LA County has 7 of the 10 most polluted beaches in California, Long Beach worst

Armen Hareyan's picture
Advertisement

California Beach Quality Report

Heal the Bay released its 2006-2007 Annual California Beach Report Card on May 23, 2007, assigning an "A" to "F" letter grade to more than 500 beaches throughout the state based on their levels of bacterial pollution.

Heal the Bay's Annual Beach Report Card is a comprehensive evaluation of California coastal water quality based on daily and weekly samples gathered at beaches from Humboldt County to the Mexican border. A poor grade means beachgoers face a higher risk of contracting illnesses such as stomach flu, ear infections, upper respiratory infections and skin rashes than swimmers at cleaner beaches.

Heal the Bay believes the public has the right to water quality information to help make informed decisions about where to safely swim, surf and enjoy the ocean water. The Beach Report Card is a public service, helping everyone understand which beaches they can visit without fear of getting sick.

Statewide Water Quality Above Average

Statewide, water quality this season has been above average due in large part to the record-low rainfall recorded in much of California.From San Luis Obispo County north to Humboldt County, over 90% of the northern California beaches earned an "A" grade. Most beaches in the state continue to have safe levels of bacteria during the summer months, especially open ocean beaches.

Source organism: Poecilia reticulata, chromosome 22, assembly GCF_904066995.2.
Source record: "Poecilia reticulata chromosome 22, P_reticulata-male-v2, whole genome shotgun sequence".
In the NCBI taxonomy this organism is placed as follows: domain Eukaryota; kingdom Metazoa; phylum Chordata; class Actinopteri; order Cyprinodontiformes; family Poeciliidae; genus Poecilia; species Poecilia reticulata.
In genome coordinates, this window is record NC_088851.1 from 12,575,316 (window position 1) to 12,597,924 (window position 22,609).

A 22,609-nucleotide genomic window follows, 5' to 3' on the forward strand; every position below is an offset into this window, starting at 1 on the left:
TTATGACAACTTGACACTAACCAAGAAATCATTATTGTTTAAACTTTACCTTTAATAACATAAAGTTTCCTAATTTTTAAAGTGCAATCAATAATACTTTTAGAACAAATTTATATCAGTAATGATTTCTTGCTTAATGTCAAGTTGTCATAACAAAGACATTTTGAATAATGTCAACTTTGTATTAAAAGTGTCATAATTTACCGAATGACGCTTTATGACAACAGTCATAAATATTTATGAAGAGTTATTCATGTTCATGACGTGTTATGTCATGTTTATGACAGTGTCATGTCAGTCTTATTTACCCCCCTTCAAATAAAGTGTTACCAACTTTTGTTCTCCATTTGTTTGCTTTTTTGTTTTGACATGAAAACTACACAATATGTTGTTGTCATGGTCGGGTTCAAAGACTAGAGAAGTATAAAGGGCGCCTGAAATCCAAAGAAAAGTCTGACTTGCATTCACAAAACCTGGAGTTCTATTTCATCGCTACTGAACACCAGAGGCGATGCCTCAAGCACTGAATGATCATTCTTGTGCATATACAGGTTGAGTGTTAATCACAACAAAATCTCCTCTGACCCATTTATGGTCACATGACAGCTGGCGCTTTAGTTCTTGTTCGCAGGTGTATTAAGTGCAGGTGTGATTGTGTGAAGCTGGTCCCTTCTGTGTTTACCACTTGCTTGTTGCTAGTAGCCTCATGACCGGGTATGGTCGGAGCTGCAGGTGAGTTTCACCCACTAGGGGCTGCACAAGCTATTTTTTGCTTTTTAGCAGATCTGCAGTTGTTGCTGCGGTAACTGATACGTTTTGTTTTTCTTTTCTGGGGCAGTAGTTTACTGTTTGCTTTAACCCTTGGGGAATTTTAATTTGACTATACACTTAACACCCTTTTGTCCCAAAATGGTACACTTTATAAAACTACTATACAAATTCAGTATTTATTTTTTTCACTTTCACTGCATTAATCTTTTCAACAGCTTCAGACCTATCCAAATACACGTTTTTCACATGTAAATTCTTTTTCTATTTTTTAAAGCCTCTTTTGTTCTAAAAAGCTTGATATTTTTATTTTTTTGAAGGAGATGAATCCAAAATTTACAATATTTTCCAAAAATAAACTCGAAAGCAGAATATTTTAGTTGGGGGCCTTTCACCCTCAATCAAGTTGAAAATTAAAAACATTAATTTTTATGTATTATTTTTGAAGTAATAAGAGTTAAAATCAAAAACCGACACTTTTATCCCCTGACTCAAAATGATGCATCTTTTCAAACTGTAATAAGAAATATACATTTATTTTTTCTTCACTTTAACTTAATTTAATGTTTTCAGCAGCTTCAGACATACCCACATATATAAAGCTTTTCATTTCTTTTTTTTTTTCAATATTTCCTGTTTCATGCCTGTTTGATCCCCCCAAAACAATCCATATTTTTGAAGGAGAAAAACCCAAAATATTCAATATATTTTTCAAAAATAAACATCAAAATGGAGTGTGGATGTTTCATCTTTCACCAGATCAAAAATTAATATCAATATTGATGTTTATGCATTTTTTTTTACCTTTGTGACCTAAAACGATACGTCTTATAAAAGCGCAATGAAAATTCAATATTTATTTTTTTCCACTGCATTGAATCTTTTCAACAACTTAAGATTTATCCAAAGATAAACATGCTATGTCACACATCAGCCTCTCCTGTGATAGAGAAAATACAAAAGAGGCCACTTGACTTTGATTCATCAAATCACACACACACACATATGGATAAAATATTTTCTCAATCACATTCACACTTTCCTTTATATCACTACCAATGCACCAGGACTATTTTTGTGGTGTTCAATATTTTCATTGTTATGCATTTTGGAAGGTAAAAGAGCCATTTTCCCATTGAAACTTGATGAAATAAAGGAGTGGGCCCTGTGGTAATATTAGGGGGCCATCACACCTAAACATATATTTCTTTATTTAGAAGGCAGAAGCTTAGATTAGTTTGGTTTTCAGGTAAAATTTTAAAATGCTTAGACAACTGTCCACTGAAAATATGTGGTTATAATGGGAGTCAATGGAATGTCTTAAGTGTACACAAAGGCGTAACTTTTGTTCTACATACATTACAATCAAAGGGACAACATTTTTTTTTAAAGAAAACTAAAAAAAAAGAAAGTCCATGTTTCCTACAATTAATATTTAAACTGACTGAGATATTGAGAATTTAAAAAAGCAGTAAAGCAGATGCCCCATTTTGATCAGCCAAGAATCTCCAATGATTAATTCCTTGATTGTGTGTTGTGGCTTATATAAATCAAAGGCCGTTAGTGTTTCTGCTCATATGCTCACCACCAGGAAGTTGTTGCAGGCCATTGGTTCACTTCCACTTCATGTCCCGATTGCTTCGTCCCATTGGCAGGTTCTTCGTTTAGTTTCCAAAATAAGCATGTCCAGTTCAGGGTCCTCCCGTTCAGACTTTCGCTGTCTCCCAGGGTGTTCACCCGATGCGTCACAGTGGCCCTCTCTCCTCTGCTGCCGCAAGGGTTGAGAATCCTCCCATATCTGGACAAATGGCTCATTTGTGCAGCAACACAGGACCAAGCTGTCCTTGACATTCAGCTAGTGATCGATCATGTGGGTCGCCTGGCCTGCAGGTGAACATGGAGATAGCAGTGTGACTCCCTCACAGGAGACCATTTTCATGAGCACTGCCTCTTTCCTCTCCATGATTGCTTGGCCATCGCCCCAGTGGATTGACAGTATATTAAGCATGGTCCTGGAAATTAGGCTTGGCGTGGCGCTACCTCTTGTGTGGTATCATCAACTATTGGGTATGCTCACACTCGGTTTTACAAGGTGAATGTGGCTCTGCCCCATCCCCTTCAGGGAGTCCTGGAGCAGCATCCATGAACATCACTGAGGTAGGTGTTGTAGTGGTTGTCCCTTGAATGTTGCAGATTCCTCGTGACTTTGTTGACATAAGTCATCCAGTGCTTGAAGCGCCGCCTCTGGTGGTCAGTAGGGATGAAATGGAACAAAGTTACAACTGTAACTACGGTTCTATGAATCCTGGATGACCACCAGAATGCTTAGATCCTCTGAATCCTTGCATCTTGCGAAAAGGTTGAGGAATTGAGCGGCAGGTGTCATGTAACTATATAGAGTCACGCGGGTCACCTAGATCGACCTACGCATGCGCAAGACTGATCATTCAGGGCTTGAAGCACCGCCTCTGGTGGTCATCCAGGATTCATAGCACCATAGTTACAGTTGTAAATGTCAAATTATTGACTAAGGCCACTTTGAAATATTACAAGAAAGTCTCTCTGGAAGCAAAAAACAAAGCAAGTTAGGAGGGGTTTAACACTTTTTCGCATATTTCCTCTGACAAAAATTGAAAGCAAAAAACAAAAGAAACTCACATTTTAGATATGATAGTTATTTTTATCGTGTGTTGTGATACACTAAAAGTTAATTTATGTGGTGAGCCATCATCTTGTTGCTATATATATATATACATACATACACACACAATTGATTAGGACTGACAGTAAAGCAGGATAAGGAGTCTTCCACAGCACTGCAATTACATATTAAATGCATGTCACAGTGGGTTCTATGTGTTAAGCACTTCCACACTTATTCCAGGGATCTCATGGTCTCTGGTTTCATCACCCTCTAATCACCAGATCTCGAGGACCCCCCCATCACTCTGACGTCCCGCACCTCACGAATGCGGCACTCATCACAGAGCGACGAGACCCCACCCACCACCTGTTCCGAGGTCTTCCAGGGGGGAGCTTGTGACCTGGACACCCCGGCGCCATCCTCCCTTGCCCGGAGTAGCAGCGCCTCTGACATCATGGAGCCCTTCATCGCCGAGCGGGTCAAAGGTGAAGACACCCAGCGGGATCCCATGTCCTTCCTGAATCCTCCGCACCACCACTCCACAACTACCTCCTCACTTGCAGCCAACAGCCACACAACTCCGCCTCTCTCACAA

Advertisement

However, for the second straight year, Los Angeles County had the worst overall beach water quality in the state, including seven of the ten lowest-rated beaches (otherwise know as "Beach Bummers" - see sidebar at right) in the survey.

Long Beach Suffers Dramatic Drop in Water Quality

In Los Angeles County, the Long Beach area suffered a dramatic drop in water quality during the last year. Long Beach saw 24 of 28 reporting locations register a "C," "D" or "F," a dramatic change for a city that has a history of good water quality. As a result, the city of Long Beach has the dubious distinction of being ranked as the #1 "Beach Bummer" in this year's report (see sidebar at right).

Long Beach has traditionally fared well in the Beach Report Card despite the fact its beaches are completely enclosed by a breakwater. Typically, beaches located inside a breakwall are more prone to poor water quality than open ocean beaches, but this has not been an issue for Long Beach except at Colorado Lagoon.

Heal the Bay plans to work quickly with officials in Long Beach to get to the bottom of the dramatic change in their water quality, and begin making recommendations for improvements immediately.

Beach Bummers

Advertisement